Joseph earned a Ph.D. in history from the University of Washington in 2014.  He has worked in government, philanthropy, and the non-profit sector in Los Angeles.  His professional interests include Ethnic Studies, Philippine and Filipino American history, urban planning, and diversity policy.  He currently works as a Research Associate for the Office of Intercultural Affairs at Loyola Marymount University, researching and developing projects and policies aimed at increasing institutional diversity.

Light lunch and coffee will be served.

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Artificial Life:
Filipino Labor and Capital Under U.S. Empire.

Allan E. S. Lumba


Wed, May 25, 3:30-5:00 pm
Thomson 317

"Artificial Life" explores the official and public debates over Philippine Independence during the Great Depression, paying particular attention to anxieties over the free movement of labor and capital across the U.S. Pacific empire. On one hand, pro-colonial Americans argued against independence, citing the disorder and discontent of peasant communities and the immaturity of the archipelago's markets. Filipino statesmen, on the other hand, appropriated the language of imperial paternalism, asserting that while the Philippine economy had initially benefited from racial tutelage, it had now matured beyond American supervision. Surprisingly, Filipino statesmen also established tense and fleeting solidarities with American anti-immigrant activists and several U.S. cartels. Finally, this talk examines other visions of Philippine freedom that emerged during this period. Instead of nominal independence, some envisioned a future beyond colonialism through anti-imperial and internationalist revolutions.
Allan E. S. Lumba is a Postdoctoral Scholar in the Society of Fellows and an Assistant Professor in the Department of History at the University of Michigan. Before arriving in Michigan, he was a Postdoctoral Fellow in Global American Studies at Harvard University. He received his Ph.D. from the Department of History at the University of Washington. His forthcoming book Monetary Authorities: Economic Policy and Policing in the American Colonial Philippines explores the historical intersections between race, capitalism, U.S. empire, and Filipino politics in the first half of the twentieth century.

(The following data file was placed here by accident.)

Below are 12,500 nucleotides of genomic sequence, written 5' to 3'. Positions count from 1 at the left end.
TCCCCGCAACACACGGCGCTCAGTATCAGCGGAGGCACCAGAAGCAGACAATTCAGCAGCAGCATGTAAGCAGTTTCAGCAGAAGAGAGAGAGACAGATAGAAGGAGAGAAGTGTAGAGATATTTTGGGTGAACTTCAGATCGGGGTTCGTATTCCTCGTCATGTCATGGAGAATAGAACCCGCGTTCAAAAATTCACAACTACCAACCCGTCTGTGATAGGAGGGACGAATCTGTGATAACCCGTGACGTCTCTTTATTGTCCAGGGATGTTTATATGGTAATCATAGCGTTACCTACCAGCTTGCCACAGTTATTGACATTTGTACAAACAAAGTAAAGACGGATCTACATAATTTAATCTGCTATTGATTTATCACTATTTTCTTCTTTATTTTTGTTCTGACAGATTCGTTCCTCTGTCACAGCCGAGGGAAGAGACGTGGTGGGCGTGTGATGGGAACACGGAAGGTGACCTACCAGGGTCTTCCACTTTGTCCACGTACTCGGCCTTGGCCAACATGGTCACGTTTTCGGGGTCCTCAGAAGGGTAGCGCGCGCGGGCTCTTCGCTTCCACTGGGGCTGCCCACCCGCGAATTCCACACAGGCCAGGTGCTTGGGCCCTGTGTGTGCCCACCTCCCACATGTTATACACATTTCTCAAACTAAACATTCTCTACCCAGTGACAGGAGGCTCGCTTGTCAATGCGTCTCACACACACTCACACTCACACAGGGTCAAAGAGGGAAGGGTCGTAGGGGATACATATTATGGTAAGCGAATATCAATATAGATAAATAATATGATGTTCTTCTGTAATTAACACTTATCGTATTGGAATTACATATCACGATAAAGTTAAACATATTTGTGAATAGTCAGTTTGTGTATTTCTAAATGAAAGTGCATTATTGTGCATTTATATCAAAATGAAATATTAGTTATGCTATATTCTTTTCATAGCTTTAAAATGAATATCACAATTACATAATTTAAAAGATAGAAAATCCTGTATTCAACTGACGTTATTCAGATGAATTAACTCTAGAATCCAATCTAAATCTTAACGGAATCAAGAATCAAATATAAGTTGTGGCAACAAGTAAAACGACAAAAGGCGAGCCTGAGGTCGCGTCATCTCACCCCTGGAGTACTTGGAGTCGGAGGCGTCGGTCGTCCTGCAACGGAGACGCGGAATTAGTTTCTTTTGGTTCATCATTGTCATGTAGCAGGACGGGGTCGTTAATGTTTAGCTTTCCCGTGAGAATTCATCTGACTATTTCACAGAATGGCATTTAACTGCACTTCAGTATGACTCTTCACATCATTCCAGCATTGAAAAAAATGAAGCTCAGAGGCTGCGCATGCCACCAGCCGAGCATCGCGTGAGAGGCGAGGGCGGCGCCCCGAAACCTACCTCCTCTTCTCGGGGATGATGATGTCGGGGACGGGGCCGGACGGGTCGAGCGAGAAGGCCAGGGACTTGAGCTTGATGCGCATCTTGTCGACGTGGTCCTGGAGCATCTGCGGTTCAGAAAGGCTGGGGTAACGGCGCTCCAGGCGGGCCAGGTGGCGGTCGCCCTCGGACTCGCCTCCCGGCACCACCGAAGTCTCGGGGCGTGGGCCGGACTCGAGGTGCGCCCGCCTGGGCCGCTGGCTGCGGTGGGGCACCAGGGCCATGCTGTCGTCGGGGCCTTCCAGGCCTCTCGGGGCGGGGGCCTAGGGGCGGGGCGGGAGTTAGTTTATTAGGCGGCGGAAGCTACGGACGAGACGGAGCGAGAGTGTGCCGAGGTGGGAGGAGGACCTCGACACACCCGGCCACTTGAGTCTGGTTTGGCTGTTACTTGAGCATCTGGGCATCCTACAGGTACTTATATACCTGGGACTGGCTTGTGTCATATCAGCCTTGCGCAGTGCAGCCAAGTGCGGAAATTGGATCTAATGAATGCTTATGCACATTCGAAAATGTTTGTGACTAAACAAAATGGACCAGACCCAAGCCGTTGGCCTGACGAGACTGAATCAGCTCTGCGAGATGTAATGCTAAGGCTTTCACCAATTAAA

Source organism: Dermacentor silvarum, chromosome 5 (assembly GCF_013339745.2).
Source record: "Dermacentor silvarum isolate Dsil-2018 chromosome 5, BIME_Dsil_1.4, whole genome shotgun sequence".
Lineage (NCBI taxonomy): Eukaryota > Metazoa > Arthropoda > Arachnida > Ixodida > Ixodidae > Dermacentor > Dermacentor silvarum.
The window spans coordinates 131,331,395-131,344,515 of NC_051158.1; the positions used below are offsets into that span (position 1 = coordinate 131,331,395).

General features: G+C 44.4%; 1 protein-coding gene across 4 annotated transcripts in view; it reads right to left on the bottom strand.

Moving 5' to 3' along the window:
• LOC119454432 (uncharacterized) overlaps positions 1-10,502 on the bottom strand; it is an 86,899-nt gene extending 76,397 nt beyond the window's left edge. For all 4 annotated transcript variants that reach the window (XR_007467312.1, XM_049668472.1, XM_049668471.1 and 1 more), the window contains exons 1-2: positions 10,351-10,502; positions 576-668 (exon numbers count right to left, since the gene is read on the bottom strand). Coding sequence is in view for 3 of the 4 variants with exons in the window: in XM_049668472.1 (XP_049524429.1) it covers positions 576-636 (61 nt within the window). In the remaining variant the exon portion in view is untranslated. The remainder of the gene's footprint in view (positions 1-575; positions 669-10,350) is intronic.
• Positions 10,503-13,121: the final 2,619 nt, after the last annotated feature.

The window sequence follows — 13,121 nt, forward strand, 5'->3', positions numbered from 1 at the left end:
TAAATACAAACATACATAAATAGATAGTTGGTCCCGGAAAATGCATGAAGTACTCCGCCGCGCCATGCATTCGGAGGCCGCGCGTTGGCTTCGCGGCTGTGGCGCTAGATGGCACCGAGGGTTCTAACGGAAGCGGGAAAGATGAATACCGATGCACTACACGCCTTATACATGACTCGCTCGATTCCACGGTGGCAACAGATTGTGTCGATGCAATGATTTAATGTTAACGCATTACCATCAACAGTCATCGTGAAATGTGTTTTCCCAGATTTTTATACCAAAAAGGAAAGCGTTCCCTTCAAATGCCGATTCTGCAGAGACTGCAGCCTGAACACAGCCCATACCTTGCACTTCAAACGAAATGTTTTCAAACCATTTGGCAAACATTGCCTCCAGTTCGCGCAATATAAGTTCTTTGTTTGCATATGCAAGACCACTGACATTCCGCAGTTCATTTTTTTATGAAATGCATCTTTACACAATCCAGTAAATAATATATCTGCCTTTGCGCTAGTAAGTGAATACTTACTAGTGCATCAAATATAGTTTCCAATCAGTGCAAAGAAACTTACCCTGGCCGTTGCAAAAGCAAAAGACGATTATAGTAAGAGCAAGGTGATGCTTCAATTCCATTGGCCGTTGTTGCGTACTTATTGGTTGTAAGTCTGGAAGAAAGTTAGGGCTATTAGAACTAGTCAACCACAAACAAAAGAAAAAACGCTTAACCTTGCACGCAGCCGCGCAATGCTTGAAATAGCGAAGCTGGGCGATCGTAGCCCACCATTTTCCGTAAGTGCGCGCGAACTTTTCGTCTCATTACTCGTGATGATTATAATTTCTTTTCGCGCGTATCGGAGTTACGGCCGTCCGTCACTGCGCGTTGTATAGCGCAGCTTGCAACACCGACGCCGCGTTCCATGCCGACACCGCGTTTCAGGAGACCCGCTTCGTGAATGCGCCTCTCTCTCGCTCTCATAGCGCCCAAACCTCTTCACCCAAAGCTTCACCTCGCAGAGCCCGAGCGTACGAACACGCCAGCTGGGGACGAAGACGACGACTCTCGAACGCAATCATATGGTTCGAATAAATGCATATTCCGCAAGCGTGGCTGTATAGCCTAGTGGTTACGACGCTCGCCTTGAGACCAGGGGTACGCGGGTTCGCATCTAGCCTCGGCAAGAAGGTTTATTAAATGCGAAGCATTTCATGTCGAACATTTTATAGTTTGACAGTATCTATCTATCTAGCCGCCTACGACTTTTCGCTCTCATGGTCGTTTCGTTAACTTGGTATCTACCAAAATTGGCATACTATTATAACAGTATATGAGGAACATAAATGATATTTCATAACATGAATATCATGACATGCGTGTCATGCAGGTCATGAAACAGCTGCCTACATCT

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KERATON 2016: Indonesian Festival


Saturday, May 28, 3:00 pm - 9:00 pm
University of Washington
HUB Lawn

Experience and witness the beauty of Indonesian culture through ISAUW's highly anticipated event.

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Sundanese Music and Dance of Indonesia

With UW School of Music Visiting Artist Ade Suparman

Thursday, June 2, 2016
Time: 7:30 pm 
Location: Meany Hall at UW


UW School of Music Visiting Artist Ade Suparman, an instrumentalist and composer from West Java, Indonesia will perform with his students in this concert of Sundanese music.

The concert will be accompanied by Sundanese contemporary and classical dance, Jaipongan and Ketuk Tilu folk style dances performed by Nurrika, a Sundanese choreographer, and students at the University of Washington.

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Recommended Resources (1)

This section lists news items and other recently-published resources that have been recommended by faculty and grad students over the past week. To submit an item for next week, email

New Item:

  • Classes for Fall 2016 are up. Click here for list. Check them out and register! (Please note that JSIS 486 A/586 Southeast Asia Seminar is now taught by Dr.Henchy, MW 2:30 - 4:20)

Previously Listed:



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Fellowships and Funding

Previously Listed:

For general information on funding sources, including FLAS, visit the SEAC website
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Conferences and Calls for Papers (1)

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Educators: Sign up for our K-14 educator emails for events and resources geared specifically towards teachers.